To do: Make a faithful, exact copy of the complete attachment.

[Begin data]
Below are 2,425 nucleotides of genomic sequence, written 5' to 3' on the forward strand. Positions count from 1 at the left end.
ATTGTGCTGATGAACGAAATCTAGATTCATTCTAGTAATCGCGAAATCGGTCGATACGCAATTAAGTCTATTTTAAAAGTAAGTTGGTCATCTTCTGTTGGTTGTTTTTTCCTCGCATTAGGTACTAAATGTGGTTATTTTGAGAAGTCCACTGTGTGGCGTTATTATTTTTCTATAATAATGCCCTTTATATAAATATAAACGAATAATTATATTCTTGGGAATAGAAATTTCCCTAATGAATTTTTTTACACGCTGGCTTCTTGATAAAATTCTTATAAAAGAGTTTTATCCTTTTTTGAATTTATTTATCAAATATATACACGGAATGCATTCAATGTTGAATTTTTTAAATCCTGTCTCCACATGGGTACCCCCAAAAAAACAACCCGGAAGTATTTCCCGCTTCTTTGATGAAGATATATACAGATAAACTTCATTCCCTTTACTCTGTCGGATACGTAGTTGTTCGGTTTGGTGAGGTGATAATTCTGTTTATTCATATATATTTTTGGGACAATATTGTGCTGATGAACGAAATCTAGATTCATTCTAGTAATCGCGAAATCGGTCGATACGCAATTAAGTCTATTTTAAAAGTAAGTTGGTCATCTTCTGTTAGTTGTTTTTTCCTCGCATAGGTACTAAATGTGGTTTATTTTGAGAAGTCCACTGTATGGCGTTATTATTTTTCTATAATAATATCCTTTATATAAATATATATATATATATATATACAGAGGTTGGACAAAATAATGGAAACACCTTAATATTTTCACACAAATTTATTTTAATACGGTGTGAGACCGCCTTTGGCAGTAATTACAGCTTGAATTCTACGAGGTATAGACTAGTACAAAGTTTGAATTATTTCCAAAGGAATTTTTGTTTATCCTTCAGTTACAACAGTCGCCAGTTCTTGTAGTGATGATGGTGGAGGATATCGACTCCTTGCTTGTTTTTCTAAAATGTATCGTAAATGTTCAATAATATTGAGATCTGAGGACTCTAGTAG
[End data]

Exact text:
Below are 2,425 nucleotides of genomic sequence, written 5' to 3' on the forward strand. Positions count from 1 at the left end.
ATTGTGCTGATGAACGAAATCTAGATTCATTCTAGTAATCGCGAAATCGGTCGATACGCAATTAAGTCTATTTTAAAAGTAAGTTGGTCATCTTCTGTTGGTTGTTTTTTCCTCGCATTAGGTACTAAATGTGGTTATTTTGAGAAGTCCACTGTGTGGCGTTATTATTTTTCTATAATAATGCCCTTTATATAAATATAAACGAATAATTATATTCTTGGGAATAGAAATTTCCCTAATGAATTTTTTTACACGCTGGCTTCTTGATAAAATTCTTATAAAAGAGTTTTATCCTTTTTTGAATTTATTTATCAAATATATACACGGAATGCATTCAATGTTGAATTTTTTAAATCCTGTCTCCACATGGGTACCCCCAAAAAAACAACCCGGAAGTATTTCCCGCTTCTTTGATGAAGATATATACAGATAAACTTCATTCCCTTTACTCTGTCGGATACGTAGTTGTTCGGTTTGGTGAGGTGATAATTCTGTTTATTCATATATATTTTTGGGACAATATTGTGCTGATGAACGAAATCTAGATTCATTCTAGTAATCGCGAAATCGGTCGATACGCAATTAAGTCTATTTTAAAAGTAAGTTGGTCATCTTCTGTTAGTTGTTTTTTCCTCGCATAGGTACTAAATGTGGTTTATTTTGAGAAGTCCACTGTATGGCGTTATTATTTTTCTATAATAATATCCTTTATATAAATATATATATATATATATATACAGAGGTTGGACAAAATAATGGAAACACCTTAATATTTTCACACAAATTTATTTTAATACGGTGTGAGACCGCCTTTGGCAGTAATTACAGCTTGAATTCTACGAGGTATAGACTAGTACAAAGTTTGAATTATTTCCAAAGGAATTTTTGTTTATCCTTCAGTTACAACAGTCGCCAGTTCTTGTAGTGATGATGGTGGAGGATATCGACTCCTTGCTTGTTTTTCTAAAATGTATCGTAAATGTTCAATAATATTGAGATCTGAGGACTCTAGTAG